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Pollution On Toronto Subways “Comparable To A Typical Day In Beijing”

On top of the sweaty armpits in your face and packed carriages, it turns out that air pollution on subways is another factor determined to make your morning commute even worse. That’s despite subway trains being powered by electricity.

A new studyin the journal Environmental Science & Technology has looked into Canadian subway systems and found that the air pollution levels on the platforms of Torontos underground trains are comparable with a typical day in Beijing. While not all of Canadas subways faired quite this poorly, the findingssupport plenty ofother studies that highlight that subways in many cities worldwide area wheezing pocket of air pollution.

The research by the University of Toronto compared the PM2.5 levels on Toronto’s subway lines with Vancouver’s SkyTrain and Montreal’s Metro system. On a poor air quality day in Toronto, the outdoor PM2.5 value isabout 30 micrograms per cubic meter. On the days they studied, the researchers found thatToronto subway platforms and trains had on average 100 micrograms per cubic meter.

Thats comparable with a typical day in Beijing, lead research Greg Evans saidin astatement.Of course, it’s important to remember that youre only exposed to these high levels for the short length of your travels, perhaps 20 minutes to an hour, not a whole day.

Outside of Toronto, Vancouvers Skytrain systemwhich is primarily above ground had PM2.5 values of 17 micrograms per cubic meter and Montreals subway, entirely below ground, averaged 36 micrograms per cubic meter.

PM2.5 is particulate matter, both organic and inorganic, that’s smaller than 400th of a millimeter. Theseparticulates arelinked to numerous deadly health risks, namely involving the heart and lungs. A major source of the harmful particulates comes from fossil fuel combustion and other industrial activity.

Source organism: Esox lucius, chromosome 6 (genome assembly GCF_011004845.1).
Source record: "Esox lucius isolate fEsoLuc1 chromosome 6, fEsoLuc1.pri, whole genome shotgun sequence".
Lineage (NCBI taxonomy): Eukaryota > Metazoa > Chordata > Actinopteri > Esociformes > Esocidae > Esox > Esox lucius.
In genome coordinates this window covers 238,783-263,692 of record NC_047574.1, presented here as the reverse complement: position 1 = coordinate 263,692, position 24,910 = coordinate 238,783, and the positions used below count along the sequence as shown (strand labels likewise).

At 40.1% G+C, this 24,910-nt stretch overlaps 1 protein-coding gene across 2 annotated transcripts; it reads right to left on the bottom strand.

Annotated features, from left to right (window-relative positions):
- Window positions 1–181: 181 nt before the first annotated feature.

Subway trains are primarily electric, sothe particulatesare likely comingfrom a different source. Alternatively, the study found a high concentration of metal in the particulates, which suggests it could be from the train’s wheels grinding against the track.

We know from analyzing the composition of the particles that its not just everyday grime, added Evans. The metal concentrations are very high, and the ratios of manganese to iron are similar to what you see in steel.

While the study only focuses on a few Canadian subways, the study authors say the findings are similar to previously published studies conducted in metro systems across the world. However, since the samplingwas conducted during peak hours, the measurements may overestimate exposure outside of rush hour.

A separate study released earlier this year on Londons pollution levels found that cars produce the most amount of pollution per commuter, however the drivers are also the least exposed to it. Instead, those traveling on the London Underground are exposed to the highest levels of large-sized particles.

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